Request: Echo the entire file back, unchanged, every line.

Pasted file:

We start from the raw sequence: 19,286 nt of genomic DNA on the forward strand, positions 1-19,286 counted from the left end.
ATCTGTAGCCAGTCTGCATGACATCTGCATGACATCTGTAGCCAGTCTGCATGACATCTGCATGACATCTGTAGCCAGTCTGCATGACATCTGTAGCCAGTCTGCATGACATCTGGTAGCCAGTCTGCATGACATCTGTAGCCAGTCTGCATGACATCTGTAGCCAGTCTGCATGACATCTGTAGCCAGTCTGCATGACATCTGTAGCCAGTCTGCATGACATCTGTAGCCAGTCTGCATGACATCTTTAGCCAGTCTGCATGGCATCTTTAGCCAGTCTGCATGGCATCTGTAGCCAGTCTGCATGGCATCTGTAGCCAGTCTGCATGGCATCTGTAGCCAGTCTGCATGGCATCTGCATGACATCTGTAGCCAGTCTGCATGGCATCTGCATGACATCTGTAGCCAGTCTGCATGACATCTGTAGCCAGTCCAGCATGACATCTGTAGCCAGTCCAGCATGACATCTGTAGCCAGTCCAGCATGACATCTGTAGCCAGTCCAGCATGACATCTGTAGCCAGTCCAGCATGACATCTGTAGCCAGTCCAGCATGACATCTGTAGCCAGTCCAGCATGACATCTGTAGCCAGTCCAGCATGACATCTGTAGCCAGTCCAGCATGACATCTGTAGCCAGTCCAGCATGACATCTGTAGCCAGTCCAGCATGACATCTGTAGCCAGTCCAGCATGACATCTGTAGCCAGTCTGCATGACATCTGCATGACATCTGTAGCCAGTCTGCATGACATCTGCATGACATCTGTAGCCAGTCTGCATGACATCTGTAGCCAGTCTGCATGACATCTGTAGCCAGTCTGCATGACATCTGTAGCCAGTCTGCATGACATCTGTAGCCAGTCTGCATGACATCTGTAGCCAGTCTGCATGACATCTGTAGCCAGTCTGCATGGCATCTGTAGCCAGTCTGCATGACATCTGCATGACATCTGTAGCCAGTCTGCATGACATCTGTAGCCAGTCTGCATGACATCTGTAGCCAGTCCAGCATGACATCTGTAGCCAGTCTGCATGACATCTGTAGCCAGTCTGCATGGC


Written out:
We start from the raw sequence: 19,286 nt of genomic DNA on the forward strand, positions 1-19,286 counted from the left end.
ATCTGTAGCCAGTCTGCATGACATCTGCATGACATCTGTAGCCAGTCTGCATGACATCTGCATGACATCTGTAGCCAGTCTGCATGACATCTGTAGCCAGTCTGCATGACATCTGGTAGCCAGTCTGCATGACATCTGTAGCCAGTCTGCATGACATCTGTAGCCAGTCTGCATGACATCTGTAGCCAGTCTGCATGACATCTGTAGCCAGTCTGCATGACATCTGTAGCCAGTCTGCATGACATCTTTAGCCAGTCTGCATGGCATCTTTAGCCAGTCTGCATGGCATCTGTAGCCAGTCTGCATGGCATCTGTAGCCAGTCTGCATGGCATCTGTAGCCAGTCTGCATGGCATCTGCATGACATCTGTAGCCAGTCTGCATGGCATCTGCATGACATCTGTAGCCAGTCTGCATGACATCTGTAGCCAGTCCAGCATGACATCTGTAGCCAGTCCAGCATGACATCTGTAGCCAGTCCAGCATGACATCTGTAGCCAGTCCAGCATGACATCTGTAGCCAGTCCAGCATGACATCTGTAGCCAGTCCAGCATGACATCTGTAGCCAGTCCAGCATGACATCTGTAGCCAGTCCAGCATGACATCTGTAGCCAGTCCAGCATGACATCTGTAGCCAGTCCAGCATGACATCTGTAGCCAGTCCAGCATGACATCTGTAGCCAGTCCAGCATGACATCTGTAGCCAGTCTGCATGACATCTGCATGACATCTGTAGCCAGTCTGCATGACATCTGCATGACATCTGTAGCCAGTCTGCATGACATCTGTAGCCAGTCTGCATGACATCTGTAGCCAGTCTGCATGACATCTGTAGCCAGTCTGCATGACATCTGTAGCCAGTCTGCATGACATCTGTAGCCAGTCTGCATGACATCTGTAGCCAGTCTGCATGGCATCTGTAGCCAGTCTGCATGACATCTGCATGACATCTGTAGCCAGTCTGCATGACATCTGTAGCCAGTCTGCATGACATCTGTAGCCAGTCCAGCATGACATCTGTAGCCAGTCTGCATGACATCTGTAGCCAGTCTGCATGGC